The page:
Liverpool Metropolitan Cathedral of Christ the King.
The Cathedral is seat of the Archbishop of Liverpool.
The cathedral is designed primarily for liturgical celebrations. The design was the result of an open international competition in 1960, with one crucial criterion – that every member of the congregation could see the altar. Winning architect, 52 year old Sir Frederick Gibberd solved the problem ingeniously, and democratically: he’d build a cathedral in the round. It is the only circular Cathedral Church in Europe. Erection began in 1962 and was completed in 1967. The vast circular space seats 2,300 people. Surrounding the nave, these series of side chapels – interspersed with the gleaming bronze Stations of the Cross, designed by Sean Rice. One of he most striking features is the stained glass lantern tower. The great lantern window is designed by John Piper and executed by Patrick Reyntiens. The cathedral walls have embroidered hangings designed and made in the Cathedral Art Studio.
CRYPT: The Cathedral sits atop a magnificent Crypt – the biggest of its kind in the UK. Today, it houses a permanent exhibition and treasury. However, it was originally designed as part of a far grander scheme. It was intended to be the largest cathedral in the world. The Cathedral Crypt designed by Sir Edwin Lutyens. The foundation stone was laid in 1933, and the work continued until it was interrupted by the Second World War, when the funds ran out.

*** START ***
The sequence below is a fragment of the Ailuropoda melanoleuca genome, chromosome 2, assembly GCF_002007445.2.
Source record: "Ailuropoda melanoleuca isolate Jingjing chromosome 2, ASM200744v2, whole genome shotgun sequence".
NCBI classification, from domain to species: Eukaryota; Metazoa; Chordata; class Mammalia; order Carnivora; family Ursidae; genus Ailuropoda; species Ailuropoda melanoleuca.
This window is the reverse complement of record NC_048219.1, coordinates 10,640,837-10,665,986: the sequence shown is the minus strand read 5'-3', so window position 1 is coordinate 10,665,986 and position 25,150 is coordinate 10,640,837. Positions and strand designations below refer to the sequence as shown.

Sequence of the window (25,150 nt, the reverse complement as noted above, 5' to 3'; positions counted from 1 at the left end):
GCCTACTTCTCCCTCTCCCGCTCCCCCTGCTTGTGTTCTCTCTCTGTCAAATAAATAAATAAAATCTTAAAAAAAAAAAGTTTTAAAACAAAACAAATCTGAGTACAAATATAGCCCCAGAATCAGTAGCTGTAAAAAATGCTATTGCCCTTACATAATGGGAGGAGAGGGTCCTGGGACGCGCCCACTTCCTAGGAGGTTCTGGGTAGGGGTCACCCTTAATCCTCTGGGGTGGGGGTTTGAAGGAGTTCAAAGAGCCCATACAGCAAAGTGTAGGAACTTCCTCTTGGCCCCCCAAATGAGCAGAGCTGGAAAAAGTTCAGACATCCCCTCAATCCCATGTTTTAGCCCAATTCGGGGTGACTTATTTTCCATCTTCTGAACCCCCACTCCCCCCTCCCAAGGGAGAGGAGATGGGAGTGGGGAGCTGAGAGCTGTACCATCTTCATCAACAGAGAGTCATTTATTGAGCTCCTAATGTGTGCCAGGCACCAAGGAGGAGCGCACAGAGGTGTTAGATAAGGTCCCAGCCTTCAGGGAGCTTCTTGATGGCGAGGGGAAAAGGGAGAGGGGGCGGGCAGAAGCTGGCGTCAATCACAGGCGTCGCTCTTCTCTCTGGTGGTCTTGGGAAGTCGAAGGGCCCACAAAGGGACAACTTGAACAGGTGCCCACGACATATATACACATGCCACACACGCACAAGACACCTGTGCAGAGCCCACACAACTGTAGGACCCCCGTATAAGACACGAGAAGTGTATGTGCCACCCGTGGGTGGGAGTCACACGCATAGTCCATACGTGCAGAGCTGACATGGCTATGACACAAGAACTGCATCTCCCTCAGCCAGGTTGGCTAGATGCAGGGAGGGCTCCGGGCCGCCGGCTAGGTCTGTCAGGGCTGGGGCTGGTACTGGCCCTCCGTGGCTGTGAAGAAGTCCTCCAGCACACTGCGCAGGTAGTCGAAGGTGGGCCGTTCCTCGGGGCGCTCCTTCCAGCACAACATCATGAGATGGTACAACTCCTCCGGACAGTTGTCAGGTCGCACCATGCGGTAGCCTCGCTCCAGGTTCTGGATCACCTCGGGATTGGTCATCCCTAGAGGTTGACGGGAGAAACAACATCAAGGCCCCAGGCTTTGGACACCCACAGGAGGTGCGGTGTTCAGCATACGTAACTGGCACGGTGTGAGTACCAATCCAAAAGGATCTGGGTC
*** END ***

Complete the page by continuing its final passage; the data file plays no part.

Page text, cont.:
The Archbishop of Liverpool decided to abandon the Lutyens Project. An international competition was held in 1960 to design the cathedral for modern times. The winning design was of architect Frederick Gibberd [as mentioned above]. The Crypt served as the cathedral from 1958 to 1967, when the Gibberd Cathedral was opened.
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Liverpool Metropolitan Cathedral
A monumental flight of steps linking the ground level piazza to the podium. At the top of the main steps is the façade of the bell tower above the main entrance. High above, a pattern of crosses, by William Mitchell, is carved in deep relief in the portland stone. The large central cross of Christ is flanked by the crosses of the two thieves who were crucified with him. Above are the four bells dedicated to Matthew, Mark, Luke and John.
On either side of the entrance are William Mitchell’s sliding doors of cold-cast bronze, the panels of which depict the winged emblems of the four evangelists – the man of St Matthew, the lion of St Mark, the ox of St Luke and the eagle of St John.
The nave and sanctuary of the Cathedral – Liverpool Metropolitan Cathedral.
The lantern tower, which is one great window, is said to be one of the largest in the world. Designed by John Piper and realized by Patrick Reyntiens. It depicts the Trinity in abstract form.
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